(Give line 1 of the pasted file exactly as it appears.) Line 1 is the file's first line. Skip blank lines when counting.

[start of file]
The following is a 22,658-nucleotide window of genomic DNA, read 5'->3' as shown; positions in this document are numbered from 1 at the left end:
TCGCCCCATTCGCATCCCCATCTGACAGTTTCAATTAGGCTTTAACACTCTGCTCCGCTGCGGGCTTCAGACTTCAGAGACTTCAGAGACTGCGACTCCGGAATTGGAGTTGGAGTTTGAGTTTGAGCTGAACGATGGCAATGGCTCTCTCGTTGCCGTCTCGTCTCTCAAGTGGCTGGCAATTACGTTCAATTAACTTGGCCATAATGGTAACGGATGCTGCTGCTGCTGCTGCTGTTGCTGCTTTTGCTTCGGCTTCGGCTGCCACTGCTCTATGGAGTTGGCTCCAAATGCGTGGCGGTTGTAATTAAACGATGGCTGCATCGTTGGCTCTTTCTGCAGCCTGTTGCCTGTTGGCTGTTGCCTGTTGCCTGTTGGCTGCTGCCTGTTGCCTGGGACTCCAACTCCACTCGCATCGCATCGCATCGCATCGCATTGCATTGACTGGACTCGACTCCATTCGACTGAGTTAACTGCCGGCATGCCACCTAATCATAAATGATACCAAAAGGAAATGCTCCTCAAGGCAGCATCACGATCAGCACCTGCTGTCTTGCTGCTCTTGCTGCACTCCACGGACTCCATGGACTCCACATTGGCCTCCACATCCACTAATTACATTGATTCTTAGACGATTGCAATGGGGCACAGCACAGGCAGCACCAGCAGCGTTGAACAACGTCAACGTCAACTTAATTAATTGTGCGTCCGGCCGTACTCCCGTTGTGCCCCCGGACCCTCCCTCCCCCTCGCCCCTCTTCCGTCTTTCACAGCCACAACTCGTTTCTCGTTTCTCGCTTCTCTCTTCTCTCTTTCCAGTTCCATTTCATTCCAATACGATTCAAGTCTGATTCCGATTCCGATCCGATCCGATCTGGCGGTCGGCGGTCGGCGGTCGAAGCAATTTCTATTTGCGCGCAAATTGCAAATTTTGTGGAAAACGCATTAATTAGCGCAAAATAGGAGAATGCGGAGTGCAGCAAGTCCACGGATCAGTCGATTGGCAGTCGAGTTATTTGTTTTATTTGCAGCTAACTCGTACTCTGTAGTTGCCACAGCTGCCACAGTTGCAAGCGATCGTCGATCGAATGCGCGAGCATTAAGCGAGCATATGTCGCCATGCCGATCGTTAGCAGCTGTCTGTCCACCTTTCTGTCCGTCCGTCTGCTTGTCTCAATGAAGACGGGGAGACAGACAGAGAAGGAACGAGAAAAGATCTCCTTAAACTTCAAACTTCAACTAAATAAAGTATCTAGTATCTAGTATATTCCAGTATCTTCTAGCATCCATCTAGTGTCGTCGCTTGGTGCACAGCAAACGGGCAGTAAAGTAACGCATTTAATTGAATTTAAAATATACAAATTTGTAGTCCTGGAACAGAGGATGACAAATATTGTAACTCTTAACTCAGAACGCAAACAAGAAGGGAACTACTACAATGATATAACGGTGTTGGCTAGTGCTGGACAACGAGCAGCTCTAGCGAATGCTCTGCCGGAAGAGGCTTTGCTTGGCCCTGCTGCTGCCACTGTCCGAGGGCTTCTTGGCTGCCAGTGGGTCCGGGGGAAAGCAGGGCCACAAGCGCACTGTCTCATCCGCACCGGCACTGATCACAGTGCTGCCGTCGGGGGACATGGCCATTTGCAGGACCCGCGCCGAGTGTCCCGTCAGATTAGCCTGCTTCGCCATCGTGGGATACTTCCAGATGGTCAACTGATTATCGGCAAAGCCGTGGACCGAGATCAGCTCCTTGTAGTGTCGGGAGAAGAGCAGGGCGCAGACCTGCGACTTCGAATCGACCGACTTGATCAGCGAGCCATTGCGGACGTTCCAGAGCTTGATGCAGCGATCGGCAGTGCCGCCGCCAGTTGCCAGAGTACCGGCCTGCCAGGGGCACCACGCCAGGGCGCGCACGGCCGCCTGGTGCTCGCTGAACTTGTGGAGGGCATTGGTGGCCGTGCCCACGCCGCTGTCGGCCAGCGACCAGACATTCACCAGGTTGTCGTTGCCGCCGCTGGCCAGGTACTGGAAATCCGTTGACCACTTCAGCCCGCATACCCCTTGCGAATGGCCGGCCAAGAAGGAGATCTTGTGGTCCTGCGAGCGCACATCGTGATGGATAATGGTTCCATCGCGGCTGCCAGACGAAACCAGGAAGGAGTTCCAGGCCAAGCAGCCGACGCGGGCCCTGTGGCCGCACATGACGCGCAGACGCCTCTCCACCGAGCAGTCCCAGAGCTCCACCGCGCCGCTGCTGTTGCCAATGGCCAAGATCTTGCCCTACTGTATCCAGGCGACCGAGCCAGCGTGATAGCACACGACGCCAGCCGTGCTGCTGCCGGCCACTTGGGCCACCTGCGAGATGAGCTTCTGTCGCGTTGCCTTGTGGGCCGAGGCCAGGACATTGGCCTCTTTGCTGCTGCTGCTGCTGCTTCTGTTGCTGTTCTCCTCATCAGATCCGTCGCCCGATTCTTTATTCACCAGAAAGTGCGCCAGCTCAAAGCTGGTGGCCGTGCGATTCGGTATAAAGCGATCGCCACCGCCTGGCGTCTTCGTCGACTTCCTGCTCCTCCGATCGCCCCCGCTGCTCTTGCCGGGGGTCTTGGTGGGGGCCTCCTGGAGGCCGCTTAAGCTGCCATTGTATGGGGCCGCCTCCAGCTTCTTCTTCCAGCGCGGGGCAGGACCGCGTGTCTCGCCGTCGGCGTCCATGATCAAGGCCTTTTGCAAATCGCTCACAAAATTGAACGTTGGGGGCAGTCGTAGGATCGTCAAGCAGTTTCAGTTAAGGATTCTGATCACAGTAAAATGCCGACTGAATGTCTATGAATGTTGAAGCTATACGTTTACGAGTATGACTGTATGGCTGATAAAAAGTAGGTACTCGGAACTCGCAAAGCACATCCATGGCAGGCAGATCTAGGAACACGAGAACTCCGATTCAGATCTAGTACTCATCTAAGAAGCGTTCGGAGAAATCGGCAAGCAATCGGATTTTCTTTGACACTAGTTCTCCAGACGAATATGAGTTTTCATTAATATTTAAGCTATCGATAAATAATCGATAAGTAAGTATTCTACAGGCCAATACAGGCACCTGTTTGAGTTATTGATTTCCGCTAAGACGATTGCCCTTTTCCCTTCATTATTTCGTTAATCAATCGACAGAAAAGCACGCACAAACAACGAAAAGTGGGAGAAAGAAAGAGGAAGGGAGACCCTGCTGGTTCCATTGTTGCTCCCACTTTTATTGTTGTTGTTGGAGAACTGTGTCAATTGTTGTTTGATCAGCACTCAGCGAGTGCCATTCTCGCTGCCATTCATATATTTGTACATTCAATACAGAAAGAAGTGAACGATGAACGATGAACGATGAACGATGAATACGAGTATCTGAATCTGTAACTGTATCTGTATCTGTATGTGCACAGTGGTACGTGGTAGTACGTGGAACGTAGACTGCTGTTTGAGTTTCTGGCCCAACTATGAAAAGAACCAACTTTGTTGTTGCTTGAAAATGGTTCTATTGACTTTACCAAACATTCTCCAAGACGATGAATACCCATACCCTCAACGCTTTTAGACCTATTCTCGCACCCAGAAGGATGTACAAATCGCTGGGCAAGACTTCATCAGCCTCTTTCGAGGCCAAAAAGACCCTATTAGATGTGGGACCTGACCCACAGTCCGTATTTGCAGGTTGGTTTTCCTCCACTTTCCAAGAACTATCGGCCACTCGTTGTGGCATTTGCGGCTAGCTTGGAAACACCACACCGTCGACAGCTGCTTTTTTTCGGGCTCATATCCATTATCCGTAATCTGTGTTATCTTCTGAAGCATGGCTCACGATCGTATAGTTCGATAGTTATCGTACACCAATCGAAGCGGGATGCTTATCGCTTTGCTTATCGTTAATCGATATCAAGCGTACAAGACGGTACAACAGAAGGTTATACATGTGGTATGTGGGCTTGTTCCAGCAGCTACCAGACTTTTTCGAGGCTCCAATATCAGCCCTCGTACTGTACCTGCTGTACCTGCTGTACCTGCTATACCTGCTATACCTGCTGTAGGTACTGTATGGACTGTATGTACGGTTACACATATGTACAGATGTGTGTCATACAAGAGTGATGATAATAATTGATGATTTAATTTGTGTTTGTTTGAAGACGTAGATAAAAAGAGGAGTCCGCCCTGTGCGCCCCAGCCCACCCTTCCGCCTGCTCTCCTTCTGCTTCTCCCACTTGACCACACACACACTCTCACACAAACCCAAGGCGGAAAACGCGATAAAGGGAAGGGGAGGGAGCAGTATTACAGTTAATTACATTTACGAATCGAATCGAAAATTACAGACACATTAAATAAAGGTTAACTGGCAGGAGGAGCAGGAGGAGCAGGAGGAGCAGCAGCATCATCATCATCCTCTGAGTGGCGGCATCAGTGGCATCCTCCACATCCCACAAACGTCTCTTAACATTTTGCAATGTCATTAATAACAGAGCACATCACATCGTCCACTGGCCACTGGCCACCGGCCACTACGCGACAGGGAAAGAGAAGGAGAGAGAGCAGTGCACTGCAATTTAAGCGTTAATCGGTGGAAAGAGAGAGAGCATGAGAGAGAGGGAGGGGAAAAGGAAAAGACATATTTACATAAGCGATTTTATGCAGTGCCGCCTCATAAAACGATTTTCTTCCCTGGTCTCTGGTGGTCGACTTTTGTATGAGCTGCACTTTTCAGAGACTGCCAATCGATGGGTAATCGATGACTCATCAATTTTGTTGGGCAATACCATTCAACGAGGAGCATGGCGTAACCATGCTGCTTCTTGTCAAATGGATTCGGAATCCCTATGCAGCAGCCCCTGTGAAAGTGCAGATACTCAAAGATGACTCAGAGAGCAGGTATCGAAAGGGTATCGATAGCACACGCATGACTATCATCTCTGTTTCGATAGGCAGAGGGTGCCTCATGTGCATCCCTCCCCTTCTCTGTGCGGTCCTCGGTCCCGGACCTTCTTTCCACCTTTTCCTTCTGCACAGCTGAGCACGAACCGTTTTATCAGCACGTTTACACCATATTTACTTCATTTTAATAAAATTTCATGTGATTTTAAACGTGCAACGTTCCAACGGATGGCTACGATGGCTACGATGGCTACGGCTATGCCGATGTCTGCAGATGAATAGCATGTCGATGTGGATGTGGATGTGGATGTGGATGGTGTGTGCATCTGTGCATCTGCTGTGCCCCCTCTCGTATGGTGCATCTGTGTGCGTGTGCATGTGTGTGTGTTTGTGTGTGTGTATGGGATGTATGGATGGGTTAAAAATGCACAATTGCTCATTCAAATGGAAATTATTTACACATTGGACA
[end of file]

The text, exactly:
The following is a 22,658-nucleotide window of genomic DNA, read 5'->3' as shown; positions in this document are numbered from 1 at the left end: